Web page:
The adults and children in contemporary monogamous families are typically obsessed with the constant threat of infidelity. In some cultures calling someone a victim of infidelity is the worst insult in the language. Monogamous couples waste considerable time and other resources in mating competition and/or mate-guarding. In contrast, a successful polyamorous family is a model of more harmonious intimacy; mature polyamorists view attraction to others as natural and an expression of healthy sexual function, not something to feel guilty or angry about. (More on infidelity below.)

A biological advantage of polyamory is that gene flow across groups is useful to avoid the potentially deleterious effects of inbreeding, and genetic change is important to combat our greatest enemies: bacteria, viruses, and fungi. There is good reason to believe that speedy change of the immune system (not necessarily improvement but mere change) is beneficial in keeping ahead of our quickly evolving micro-enemies (1). There is likely to be more gene flow and genetic variation in multi-mating groups than in fixed-pair mating, contributing to the genetic health of the next generation. In view of the worrying appearance of antibiotic-resistant microorganisms, the tendency of some individuals to be selfish and pass on his/her own genes exclusively is less likely to promote successful survival than more rapid genetic change.

There is some evidence that children benefit from the stimulation of being in multiple relationships, i.e. having siblings. There is also some evidence that children with multiple (two) parents are more advantaged than children growing up with a single parent. Epidemiological data suggest that growing up in a single-parent home is a risk factor for behavioral and developmental problems just as growing up with parents who are alcoholic, abusive, drug addicts, etc. An extreme example is the tragic early life of only-child Mary Shelley who grew up with a widowed parent and subsequently wrote her macabre story “Frankenstein.”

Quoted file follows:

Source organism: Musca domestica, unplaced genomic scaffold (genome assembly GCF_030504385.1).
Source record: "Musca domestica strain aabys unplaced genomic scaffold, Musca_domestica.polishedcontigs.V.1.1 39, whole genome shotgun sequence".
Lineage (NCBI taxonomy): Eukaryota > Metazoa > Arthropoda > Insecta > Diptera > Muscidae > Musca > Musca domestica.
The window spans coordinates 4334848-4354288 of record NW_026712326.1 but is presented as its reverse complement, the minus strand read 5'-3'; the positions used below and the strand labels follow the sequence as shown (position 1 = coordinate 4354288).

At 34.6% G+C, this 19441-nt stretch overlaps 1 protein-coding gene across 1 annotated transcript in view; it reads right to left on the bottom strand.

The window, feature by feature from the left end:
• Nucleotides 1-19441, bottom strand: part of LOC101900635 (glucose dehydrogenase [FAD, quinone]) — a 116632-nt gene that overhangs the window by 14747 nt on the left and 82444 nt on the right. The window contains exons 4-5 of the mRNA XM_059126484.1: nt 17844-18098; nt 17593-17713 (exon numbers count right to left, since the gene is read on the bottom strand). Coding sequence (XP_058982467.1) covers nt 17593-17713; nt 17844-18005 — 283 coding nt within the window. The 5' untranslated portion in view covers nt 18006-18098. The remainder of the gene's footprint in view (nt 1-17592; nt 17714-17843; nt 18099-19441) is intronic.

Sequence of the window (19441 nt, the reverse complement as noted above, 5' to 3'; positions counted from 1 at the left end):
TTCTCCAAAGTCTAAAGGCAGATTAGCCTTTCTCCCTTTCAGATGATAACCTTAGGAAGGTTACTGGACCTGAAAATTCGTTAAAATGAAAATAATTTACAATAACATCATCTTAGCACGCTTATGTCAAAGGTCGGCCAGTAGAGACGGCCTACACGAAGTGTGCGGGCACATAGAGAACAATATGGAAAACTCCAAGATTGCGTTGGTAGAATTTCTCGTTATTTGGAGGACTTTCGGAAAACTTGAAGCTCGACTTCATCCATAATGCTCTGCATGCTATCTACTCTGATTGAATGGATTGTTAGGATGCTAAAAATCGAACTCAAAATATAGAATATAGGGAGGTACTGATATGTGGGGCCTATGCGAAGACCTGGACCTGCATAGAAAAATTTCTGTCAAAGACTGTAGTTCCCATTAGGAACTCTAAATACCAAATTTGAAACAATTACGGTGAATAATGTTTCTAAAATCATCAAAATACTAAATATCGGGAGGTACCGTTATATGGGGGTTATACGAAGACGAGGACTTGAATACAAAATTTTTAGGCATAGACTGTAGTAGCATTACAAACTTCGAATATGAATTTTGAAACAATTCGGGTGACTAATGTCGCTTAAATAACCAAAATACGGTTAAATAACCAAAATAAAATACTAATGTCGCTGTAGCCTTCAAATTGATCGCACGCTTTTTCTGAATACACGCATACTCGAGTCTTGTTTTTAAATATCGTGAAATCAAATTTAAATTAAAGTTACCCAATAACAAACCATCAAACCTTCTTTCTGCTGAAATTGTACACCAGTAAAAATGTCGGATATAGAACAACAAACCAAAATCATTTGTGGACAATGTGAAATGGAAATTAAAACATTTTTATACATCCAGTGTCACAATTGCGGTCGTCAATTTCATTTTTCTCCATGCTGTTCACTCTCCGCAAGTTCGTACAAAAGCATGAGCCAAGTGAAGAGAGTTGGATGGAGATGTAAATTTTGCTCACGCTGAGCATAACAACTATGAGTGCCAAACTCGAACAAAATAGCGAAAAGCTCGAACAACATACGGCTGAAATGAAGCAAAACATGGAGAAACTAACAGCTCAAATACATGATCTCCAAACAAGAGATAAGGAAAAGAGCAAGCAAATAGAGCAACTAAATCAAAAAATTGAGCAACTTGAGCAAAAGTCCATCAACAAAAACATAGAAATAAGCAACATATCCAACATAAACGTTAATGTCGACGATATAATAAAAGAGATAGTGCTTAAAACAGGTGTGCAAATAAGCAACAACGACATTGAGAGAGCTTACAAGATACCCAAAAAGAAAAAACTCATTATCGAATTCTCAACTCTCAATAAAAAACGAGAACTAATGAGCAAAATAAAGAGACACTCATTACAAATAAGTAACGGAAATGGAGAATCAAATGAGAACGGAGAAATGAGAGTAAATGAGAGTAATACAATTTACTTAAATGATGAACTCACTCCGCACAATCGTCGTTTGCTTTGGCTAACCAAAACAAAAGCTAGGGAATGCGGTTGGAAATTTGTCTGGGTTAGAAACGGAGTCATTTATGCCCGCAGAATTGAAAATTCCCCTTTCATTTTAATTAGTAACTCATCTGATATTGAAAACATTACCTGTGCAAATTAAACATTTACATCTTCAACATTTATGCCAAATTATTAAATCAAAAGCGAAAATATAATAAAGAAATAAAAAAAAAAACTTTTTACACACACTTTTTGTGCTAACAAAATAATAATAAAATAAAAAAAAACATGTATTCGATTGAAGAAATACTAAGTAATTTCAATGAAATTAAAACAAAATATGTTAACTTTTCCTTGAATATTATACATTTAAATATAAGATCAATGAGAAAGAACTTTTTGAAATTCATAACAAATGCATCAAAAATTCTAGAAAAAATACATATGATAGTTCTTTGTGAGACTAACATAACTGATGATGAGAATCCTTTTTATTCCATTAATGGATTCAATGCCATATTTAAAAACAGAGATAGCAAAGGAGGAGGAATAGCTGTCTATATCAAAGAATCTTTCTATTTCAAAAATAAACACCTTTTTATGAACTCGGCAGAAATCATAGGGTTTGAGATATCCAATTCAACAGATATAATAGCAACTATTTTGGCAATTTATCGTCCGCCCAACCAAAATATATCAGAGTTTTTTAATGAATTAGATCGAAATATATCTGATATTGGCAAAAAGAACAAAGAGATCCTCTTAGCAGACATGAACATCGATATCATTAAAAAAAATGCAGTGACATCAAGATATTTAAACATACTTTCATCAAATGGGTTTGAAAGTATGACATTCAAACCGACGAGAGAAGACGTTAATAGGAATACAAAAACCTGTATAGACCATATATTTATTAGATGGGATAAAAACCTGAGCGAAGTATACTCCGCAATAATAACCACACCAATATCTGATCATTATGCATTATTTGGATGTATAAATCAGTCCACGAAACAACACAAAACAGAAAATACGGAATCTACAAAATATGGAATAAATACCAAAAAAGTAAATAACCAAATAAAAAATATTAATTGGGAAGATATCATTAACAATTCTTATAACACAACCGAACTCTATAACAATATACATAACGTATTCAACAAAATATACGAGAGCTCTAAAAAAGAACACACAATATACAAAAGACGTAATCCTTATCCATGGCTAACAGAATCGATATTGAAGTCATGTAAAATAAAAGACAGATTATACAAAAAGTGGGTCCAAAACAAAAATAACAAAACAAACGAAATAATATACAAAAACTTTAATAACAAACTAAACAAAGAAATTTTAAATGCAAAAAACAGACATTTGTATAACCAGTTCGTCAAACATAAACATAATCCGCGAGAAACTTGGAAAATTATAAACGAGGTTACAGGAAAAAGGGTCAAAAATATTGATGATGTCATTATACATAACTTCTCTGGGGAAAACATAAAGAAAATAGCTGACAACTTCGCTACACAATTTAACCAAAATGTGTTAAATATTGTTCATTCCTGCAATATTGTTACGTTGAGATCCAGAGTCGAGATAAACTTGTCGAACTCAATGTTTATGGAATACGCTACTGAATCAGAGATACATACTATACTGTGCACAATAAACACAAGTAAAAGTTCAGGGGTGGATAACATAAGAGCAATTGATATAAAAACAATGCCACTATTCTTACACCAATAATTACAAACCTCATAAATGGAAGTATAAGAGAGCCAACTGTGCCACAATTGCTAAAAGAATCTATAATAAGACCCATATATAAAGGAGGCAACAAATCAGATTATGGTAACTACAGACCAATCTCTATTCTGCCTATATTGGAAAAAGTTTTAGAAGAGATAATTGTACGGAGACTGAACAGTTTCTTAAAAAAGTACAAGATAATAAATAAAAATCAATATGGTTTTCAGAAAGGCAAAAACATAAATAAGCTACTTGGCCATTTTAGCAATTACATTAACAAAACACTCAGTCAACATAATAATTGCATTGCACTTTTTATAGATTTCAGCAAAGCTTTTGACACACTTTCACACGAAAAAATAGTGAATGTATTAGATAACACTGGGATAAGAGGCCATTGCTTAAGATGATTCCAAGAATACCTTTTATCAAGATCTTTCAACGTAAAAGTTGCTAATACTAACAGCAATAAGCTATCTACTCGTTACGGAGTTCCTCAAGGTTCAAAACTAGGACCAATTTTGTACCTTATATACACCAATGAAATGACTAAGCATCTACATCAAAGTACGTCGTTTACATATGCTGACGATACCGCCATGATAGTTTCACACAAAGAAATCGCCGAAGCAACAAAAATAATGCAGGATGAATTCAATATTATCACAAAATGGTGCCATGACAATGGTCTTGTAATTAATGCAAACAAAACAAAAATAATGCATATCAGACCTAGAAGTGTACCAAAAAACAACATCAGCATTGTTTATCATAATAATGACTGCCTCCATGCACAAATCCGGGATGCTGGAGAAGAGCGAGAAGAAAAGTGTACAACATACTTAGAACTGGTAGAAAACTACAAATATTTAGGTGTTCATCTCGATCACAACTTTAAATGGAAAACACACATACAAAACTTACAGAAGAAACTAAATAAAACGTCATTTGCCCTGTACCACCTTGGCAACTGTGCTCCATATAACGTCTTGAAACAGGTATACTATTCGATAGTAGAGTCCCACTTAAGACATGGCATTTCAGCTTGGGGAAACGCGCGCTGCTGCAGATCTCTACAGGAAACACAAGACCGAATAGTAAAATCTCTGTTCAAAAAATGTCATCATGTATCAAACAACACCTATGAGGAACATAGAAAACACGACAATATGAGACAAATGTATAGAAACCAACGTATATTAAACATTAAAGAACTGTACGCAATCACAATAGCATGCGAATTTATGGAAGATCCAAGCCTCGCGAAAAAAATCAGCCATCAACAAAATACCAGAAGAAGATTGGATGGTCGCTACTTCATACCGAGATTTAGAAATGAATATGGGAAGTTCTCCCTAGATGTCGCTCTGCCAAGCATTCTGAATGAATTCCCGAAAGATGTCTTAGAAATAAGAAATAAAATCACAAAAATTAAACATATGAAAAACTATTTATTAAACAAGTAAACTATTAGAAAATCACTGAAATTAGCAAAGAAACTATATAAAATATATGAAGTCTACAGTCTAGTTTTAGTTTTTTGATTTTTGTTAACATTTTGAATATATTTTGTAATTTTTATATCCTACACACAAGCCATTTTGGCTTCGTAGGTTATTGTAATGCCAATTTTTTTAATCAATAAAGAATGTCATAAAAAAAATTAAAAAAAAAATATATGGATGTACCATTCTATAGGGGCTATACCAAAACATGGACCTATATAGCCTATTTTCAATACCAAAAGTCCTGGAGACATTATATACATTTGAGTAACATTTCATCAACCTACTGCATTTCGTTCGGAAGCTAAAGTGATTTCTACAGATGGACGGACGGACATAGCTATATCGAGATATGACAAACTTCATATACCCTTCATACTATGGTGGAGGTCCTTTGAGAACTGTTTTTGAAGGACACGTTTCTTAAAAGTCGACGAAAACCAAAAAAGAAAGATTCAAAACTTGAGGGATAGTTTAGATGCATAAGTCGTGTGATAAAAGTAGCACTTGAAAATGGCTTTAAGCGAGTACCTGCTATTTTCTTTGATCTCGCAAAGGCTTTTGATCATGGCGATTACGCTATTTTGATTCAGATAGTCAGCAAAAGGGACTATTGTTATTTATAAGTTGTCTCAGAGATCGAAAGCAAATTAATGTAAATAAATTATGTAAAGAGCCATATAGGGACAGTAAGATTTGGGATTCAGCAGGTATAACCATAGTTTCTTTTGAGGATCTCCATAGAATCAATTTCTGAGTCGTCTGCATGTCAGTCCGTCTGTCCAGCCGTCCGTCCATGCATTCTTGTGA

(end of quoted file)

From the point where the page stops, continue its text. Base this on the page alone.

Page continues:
Polyamory offers many advantages but the greatest potential advantage of a polyamorous family is the presence of multiple caregivers or alloparents. An experiment in massive stimulation sent professional adults (males and females) into homes to spend time with children around the clock, and the kids achieved significant improvements in their I.Q. scores in a relatively short time. In the long term we should also expect other improvements in children’s intellectual and social development, such as creative thinking. As with learning more than one language, the child’s brain develops more flexibility as well as accumulating experience in a greater quantity and wider variety of social situations.

There is a well-known physiological process of activity-dependent synapse formation. When the brain is developing during childhood, more synapses are formed the more stimulation the child’s brain receives. The reverse process is neural pruning: if the developing brain doesn’t receive much stimulation, then many neurons are pruned and die, possibly resulting in some form of dysfunction, including organ dysfunction. These processes are widely accepted in brain science and in no dispute. I have previously suggested that these well-known processes apply to sexual function as well, specifically clitoral function (see Clitoral Erectile Dysfunction).

Most children today tend to fear instability because it seems to threaten neglect and abandonment, but in my experience when kids are confident of receiving competent care from somebody or other, they get bored easily and actually prefer a variety of fresh caregivers. Monogamous parents traditionally terrorize kids against “the wicked step-mother.” However, when a healthy brain is developing it needs stimulation, so an abstract concept like “loyalty” is of secondary importance to a child before indoctrination into monogamy. The high-sounding word “loyalty” in this context merely means exclusiveness: excluding “outsiders” from physical or emotional intimacy.